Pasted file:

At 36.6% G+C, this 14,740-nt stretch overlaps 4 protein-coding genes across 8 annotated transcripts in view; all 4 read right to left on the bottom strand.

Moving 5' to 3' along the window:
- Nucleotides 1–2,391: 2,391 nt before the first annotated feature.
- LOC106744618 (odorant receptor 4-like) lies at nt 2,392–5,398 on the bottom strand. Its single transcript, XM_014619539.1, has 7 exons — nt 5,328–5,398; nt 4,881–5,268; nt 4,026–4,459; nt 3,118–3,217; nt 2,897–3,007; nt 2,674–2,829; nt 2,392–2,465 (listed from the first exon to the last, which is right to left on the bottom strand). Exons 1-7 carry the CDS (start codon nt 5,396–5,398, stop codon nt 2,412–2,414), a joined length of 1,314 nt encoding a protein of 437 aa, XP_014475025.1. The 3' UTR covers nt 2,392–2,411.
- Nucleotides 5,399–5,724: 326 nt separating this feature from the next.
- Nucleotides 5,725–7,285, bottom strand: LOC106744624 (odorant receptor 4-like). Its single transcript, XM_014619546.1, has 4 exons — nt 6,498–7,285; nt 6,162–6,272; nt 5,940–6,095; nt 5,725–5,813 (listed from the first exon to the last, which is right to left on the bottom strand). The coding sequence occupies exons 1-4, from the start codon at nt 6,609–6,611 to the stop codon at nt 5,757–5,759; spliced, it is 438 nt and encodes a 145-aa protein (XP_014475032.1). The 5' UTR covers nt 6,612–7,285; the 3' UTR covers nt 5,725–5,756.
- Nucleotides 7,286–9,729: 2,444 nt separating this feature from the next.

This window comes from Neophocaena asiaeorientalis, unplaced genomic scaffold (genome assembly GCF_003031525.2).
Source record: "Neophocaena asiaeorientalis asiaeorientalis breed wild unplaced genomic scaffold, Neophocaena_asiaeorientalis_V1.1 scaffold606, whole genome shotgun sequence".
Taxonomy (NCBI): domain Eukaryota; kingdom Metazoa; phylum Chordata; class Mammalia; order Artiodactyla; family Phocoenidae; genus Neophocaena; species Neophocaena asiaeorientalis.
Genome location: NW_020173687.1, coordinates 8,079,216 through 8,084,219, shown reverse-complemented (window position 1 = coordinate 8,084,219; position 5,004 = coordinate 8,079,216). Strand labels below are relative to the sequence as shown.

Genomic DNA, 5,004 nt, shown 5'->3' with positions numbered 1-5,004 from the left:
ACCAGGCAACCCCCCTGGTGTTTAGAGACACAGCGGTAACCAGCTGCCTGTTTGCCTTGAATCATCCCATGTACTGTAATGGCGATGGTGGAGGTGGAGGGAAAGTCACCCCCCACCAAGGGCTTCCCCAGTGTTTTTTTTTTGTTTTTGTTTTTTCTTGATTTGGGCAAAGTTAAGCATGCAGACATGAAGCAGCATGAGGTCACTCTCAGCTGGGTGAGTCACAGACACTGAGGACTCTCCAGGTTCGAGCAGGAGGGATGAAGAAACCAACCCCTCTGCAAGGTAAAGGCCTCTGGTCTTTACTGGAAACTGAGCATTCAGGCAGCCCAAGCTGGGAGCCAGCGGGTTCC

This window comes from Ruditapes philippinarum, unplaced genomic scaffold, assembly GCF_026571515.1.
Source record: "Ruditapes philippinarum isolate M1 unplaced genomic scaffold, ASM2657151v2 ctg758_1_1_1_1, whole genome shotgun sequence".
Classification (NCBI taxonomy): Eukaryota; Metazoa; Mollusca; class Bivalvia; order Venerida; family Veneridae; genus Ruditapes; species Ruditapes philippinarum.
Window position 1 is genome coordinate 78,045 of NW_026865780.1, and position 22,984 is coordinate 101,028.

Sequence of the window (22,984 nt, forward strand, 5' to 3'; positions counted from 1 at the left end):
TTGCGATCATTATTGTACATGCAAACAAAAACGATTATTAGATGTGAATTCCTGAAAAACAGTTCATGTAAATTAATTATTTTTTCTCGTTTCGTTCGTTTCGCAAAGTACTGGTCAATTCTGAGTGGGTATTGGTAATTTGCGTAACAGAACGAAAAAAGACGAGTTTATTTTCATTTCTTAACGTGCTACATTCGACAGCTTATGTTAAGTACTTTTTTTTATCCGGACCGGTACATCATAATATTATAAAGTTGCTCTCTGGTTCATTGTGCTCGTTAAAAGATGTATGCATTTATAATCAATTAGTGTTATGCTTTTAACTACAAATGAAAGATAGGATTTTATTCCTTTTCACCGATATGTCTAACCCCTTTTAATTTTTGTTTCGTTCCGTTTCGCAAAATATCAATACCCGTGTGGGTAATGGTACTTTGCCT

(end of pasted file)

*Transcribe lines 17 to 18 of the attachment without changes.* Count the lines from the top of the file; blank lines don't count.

Window position 1 is genome coordinate 78,045 of NW_026865780.1, and position 22,984 is coordinate 101,028.

Sequence of the window (22,984 nt, forward strand, 5' to 3'; positions counted from 1 at the left end):